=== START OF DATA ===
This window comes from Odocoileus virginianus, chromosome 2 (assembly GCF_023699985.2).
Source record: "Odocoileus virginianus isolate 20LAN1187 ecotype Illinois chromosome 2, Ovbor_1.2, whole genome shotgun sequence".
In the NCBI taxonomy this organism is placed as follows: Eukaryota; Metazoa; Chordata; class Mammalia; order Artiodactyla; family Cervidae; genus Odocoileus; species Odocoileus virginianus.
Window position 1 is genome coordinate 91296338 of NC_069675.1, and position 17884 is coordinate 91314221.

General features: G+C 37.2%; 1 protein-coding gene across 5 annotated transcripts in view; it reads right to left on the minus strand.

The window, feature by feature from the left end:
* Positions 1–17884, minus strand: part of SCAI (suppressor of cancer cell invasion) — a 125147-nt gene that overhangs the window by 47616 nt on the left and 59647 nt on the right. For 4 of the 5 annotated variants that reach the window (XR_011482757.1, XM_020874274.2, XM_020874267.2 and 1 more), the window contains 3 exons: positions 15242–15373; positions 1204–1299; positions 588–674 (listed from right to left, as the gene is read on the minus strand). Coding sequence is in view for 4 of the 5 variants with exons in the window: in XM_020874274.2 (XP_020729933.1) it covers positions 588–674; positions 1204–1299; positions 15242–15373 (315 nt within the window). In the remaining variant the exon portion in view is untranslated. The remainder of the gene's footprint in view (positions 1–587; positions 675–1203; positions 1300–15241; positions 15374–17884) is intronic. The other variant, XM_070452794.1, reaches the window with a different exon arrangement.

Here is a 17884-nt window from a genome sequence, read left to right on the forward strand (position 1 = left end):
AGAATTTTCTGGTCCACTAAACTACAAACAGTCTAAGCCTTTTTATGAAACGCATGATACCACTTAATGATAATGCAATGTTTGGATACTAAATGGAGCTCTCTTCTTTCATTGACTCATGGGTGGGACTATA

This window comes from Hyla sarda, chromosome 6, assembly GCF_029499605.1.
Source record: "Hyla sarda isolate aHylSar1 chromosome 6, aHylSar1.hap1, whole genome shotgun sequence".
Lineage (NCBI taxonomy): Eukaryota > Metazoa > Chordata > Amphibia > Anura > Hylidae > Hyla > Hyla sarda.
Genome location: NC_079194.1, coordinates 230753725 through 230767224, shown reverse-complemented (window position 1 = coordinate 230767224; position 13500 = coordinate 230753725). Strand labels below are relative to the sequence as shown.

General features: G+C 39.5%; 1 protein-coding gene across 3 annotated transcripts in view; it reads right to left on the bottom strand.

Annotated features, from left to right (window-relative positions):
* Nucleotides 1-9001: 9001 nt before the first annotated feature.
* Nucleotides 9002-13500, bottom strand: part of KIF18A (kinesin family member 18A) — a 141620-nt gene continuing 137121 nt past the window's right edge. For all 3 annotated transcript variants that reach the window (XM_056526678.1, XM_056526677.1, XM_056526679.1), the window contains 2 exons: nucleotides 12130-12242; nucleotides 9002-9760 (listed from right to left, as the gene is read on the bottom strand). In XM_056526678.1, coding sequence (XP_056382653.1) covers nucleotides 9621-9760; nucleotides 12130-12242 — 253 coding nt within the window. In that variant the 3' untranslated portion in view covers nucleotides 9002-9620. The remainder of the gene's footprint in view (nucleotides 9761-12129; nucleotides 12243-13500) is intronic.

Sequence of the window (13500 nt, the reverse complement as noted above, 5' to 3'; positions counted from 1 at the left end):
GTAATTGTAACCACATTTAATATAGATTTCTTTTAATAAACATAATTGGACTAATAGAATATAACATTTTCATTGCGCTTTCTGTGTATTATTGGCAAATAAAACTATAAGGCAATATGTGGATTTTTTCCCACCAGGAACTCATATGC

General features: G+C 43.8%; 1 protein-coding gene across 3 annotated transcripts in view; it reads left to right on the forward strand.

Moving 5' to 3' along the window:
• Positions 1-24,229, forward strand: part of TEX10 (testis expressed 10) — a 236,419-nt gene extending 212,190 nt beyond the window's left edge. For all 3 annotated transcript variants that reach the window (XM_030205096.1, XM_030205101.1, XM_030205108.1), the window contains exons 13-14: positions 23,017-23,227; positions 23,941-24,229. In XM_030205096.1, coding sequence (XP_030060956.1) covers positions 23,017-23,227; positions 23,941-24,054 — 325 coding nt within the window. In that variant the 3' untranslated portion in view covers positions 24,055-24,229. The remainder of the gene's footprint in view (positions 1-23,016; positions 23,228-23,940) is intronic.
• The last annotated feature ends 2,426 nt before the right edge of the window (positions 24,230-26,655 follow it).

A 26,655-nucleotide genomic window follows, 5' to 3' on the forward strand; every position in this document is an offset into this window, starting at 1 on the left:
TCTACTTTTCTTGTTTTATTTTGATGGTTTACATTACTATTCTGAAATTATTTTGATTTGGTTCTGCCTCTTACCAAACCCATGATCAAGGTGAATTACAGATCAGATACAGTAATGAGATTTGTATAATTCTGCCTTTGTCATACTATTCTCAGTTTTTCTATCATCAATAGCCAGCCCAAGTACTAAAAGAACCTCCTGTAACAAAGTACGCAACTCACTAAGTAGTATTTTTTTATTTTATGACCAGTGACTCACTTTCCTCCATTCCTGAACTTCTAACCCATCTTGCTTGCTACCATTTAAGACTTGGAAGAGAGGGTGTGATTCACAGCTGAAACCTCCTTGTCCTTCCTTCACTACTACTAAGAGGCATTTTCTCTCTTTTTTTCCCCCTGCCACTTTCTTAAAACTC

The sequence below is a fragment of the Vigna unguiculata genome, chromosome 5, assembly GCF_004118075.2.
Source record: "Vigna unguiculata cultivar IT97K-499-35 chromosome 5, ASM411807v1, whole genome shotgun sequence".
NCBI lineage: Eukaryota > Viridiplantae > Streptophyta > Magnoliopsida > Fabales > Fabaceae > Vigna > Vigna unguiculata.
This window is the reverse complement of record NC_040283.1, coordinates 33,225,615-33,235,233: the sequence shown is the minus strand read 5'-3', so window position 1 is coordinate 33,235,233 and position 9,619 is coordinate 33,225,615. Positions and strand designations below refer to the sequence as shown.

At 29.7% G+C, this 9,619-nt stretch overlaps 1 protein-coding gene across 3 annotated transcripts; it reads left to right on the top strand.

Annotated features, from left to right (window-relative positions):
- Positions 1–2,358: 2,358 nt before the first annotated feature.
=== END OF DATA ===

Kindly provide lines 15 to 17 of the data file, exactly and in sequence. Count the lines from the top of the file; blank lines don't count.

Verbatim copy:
Annotated features, from left to right (window-relative positions):
* Nucleotides 1-9001: 9001 nt before the first annotated feature.
* Nucleotides 9002-13500, bottom strand: part of KIF18A (kinesin family member 18A) — a 141620-nt gene continuing 137121 nt past the window's right edge. For all 3 annotated transcript variants that reach the window (XM_056526678.1, XM_056526677.1, XM_056526679.1), the window contains 2 exons: nucleotides 12130-12242; nucleotides 9002-9760 (listed from right to left, as the gene is read on the bottom strand). In XM_056526678.1, coding sequence (XP_056382653.1) covers nucleotides 9621-9760; nucleotides 12130-12242 — 253 coding nt within the window. In that variant the 3' untranslated portion in view covers nucleotides 9002-9620. The remainder of the gene's footprint in view (nucleotides 9761-12129; nucleotides 12243-13500) is intronic.